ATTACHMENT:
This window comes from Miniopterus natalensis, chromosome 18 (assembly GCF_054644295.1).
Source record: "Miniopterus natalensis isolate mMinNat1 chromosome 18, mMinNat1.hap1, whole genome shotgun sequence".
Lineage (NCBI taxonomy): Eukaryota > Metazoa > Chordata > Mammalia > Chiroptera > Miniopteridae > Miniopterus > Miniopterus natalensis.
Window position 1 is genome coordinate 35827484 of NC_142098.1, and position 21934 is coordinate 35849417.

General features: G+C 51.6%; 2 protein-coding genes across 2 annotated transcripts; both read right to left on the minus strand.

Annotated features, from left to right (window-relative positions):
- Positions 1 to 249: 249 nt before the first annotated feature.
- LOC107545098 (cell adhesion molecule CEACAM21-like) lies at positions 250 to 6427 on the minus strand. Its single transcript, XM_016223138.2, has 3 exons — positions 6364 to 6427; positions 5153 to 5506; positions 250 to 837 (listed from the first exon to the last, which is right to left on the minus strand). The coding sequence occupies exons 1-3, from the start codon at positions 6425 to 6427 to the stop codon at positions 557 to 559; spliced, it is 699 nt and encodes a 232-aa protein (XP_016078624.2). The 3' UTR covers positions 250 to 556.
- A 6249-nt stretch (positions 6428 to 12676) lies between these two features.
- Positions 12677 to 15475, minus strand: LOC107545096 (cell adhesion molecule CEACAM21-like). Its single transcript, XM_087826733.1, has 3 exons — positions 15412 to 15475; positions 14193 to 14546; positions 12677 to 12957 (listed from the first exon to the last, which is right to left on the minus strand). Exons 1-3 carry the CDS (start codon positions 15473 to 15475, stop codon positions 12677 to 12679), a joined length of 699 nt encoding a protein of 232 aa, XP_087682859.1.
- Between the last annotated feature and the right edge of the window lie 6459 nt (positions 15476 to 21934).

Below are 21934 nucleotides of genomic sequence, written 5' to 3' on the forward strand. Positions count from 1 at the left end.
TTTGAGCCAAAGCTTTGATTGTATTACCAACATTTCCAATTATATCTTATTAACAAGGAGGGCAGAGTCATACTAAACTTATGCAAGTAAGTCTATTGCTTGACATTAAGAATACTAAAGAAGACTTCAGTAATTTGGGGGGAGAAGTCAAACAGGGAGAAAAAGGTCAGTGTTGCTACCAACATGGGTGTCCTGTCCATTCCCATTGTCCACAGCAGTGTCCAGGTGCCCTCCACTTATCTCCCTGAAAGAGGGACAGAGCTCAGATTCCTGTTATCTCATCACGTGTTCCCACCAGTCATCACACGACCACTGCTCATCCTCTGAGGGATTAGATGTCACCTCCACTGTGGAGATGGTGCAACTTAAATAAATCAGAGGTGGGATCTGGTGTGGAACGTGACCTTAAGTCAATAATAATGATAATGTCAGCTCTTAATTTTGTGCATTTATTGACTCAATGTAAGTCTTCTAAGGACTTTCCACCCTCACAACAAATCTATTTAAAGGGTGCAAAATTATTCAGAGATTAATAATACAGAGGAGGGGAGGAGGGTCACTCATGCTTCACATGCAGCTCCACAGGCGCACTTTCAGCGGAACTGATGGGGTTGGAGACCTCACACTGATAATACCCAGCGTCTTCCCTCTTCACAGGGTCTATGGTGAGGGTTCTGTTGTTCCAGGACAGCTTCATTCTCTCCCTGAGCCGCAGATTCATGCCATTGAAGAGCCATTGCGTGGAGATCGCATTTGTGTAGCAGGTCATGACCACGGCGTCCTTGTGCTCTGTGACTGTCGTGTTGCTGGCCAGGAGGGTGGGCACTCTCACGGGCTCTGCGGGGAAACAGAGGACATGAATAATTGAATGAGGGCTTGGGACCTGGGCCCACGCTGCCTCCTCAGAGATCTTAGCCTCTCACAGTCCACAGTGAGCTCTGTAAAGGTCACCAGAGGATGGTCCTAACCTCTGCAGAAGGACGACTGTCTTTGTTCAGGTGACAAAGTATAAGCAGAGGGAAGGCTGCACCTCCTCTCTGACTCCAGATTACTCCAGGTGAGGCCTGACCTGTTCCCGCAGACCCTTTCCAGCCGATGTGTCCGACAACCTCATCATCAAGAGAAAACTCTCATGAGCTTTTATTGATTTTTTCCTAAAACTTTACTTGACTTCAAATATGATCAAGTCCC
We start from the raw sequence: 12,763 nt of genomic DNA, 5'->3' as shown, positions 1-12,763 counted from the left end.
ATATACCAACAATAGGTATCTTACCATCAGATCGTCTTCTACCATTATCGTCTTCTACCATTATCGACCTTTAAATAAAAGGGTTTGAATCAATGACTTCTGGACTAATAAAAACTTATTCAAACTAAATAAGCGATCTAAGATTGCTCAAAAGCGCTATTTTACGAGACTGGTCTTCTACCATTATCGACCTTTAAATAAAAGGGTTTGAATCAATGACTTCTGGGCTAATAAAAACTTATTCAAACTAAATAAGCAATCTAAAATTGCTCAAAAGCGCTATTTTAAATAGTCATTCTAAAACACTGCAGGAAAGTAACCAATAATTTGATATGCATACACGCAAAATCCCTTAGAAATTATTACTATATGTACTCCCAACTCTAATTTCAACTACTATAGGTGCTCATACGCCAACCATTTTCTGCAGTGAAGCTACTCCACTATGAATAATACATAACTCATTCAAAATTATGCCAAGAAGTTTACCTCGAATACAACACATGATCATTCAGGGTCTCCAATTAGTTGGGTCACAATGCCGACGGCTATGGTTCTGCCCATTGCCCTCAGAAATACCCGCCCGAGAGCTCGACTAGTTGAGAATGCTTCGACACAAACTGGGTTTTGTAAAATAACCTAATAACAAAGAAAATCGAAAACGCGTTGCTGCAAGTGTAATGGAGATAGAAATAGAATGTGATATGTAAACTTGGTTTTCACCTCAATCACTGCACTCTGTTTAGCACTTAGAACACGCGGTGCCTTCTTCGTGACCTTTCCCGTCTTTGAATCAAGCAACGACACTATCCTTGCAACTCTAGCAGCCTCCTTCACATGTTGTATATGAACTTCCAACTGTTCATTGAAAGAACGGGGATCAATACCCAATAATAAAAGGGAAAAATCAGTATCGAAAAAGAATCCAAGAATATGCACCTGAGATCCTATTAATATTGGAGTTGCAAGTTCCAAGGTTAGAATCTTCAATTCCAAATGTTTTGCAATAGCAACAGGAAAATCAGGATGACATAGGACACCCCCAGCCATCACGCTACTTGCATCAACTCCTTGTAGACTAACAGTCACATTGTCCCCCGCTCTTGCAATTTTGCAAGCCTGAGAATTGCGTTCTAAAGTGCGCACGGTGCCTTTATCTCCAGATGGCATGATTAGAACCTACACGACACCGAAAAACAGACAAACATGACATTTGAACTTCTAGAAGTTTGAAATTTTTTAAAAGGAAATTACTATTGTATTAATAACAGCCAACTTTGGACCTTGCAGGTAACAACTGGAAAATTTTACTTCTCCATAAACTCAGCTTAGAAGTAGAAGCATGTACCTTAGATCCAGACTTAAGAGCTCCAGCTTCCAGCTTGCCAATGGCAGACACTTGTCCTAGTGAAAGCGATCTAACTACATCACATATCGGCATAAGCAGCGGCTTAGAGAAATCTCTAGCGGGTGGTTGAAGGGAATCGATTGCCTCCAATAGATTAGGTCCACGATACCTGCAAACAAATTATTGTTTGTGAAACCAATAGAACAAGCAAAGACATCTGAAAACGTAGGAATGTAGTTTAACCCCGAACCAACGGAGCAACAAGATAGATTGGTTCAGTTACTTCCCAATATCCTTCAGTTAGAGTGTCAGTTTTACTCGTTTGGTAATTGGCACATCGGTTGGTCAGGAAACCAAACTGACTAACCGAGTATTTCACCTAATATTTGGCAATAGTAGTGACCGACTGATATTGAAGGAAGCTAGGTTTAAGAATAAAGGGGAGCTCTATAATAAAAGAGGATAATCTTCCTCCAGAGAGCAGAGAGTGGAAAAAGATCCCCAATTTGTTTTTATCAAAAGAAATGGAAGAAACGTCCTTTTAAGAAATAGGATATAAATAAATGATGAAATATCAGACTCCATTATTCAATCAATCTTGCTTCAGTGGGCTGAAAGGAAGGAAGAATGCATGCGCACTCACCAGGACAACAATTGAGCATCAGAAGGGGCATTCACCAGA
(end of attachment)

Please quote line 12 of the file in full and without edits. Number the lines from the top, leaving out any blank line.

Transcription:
Below are 21934 nucleotides of genomic sequence, written 5' to 3' on the forward strand. Positions count from 1 at the left end.